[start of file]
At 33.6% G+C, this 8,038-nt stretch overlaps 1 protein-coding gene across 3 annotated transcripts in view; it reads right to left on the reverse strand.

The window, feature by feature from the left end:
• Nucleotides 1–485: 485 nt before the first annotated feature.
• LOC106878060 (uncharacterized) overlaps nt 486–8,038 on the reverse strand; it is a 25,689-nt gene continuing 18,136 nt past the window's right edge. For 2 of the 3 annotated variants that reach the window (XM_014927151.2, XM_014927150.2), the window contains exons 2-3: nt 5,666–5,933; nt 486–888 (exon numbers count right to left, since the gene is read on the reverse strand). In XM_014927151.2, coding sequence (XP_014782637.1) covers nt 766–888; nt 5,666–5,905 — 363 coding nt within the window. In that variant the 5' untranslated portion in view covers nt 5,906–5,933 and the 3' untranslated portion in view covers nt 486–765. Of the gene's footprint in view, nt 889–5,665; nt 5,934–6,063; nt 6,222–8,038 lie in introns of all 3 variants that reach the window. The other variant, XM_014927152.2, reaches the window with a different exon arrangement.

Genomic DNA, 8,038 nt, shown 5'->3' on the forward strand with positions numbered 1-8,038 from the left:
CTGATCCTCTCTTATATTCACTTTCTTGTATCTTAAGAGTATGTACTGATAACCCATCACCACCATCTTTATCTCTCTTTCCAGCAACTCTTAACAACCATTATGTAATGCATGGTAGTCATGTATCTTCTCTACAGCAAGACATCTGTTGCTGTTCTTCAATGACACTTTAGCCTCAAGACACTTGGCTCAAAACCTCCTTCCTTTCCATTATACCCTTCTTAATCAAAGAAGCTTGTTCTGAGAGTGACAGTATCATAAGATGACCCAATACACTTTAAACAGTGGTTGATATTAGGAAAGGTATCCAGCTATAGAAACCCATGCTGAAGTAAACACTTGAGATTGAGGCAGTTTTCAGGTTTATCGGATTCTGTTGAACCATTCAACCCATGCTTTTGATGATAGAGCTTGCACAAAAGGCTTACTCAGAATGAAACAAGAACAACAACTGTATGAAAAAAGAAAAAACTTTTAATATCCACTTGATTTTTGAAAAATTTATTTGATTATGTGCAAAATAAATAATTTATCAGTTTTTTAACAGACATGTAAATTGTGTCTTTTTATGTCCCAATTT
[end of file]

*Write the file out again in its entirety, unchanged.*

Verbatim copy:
At 33.6% G+C, this 8,038-nt stretch overlaps 1 protein-coding gene across 3 annotated transcripts in view; it reads right to left on the reverse strand.

The window, feature by feature from the left end:
• Nucleotides 1–485: 485 nt before the first annotated feature.
• LOC106878060 (uncharacterized) overlaps nt 486–8,038 on the reverse strand; it is a 25,689-nt gene continuing 18,136 nt past the window's right edge. For 2 of the 3 annotated variants that reach the window (XM_014927151.2, XM_014927150.2), the window contains exons 2-3: nt 5,666–5,933; nt 486–888 (exon numbers count right to left, since the gene is read on the reverse strand). In XM_014927151.2, coding sequence (XP_014782637.1) covers nt 766–888; nt 5,666–5,905 — 363 coding nt within the window. In that variant the 5' untranslated portion in view covers nt 5,906–5,933 and the 3' untranslated portion in view covers nt 486–765. Of the gene's footprint in view, nt 889–5,665; nt 5,934–6,063; nt 6,222–8,038 lie in introns of all 3 variants that reach the window. The other variant, XM_014927152.2, reaches the window with a different exon arrangement.

Genomic DNA, 8,038 nt, shown 5'->3' on the forward strand with positions numbered 1-8,038 from the left:
CTGATCCTCTCTTATATTCACTTTCTTGTATCTTAAGAGTATGTACTGATAACCCATCACCACCATCTTTATCTCTCTTTCCAGCAACTCTTAACAACCATTATGTAATGCATGGTAGTCATGTATCTTCTCTACAGCAAGACATCTGTTGCTGTTCTTCAATGACACTTTAGCCTCAAGACACTTGGCTCAAAACCTCCTTCCTTTCCATTATACCCTTCTTAATCAAAGAAGCTTGTTCTGAGAGTGACAGTATCATAAGATGACCCAATACACTTTAAACAGTGGTTGATATTAGGAAAGGTATCCAGCTATAGAAACCCATGCTGAAGTAAACACTTGAGATTGAGGCAGTTTTCAGGTTTATCGGATTCTGTTGAACCATTCAACCCATGCTTTTGATGATAGAGCTTGCACAAAAGGCTTACTCAGAATGAAACAAGAACAACAACTGTATGAAAAAAGAAAAAACTTTTAATATCCACTTGATTTTTGAAAAATTTATTTGATTATGTGCAAAATAAATAATTTATCAGTTTTTTAACAGACATGTAAATTGTGTCTTTTTATGTCCCAATTT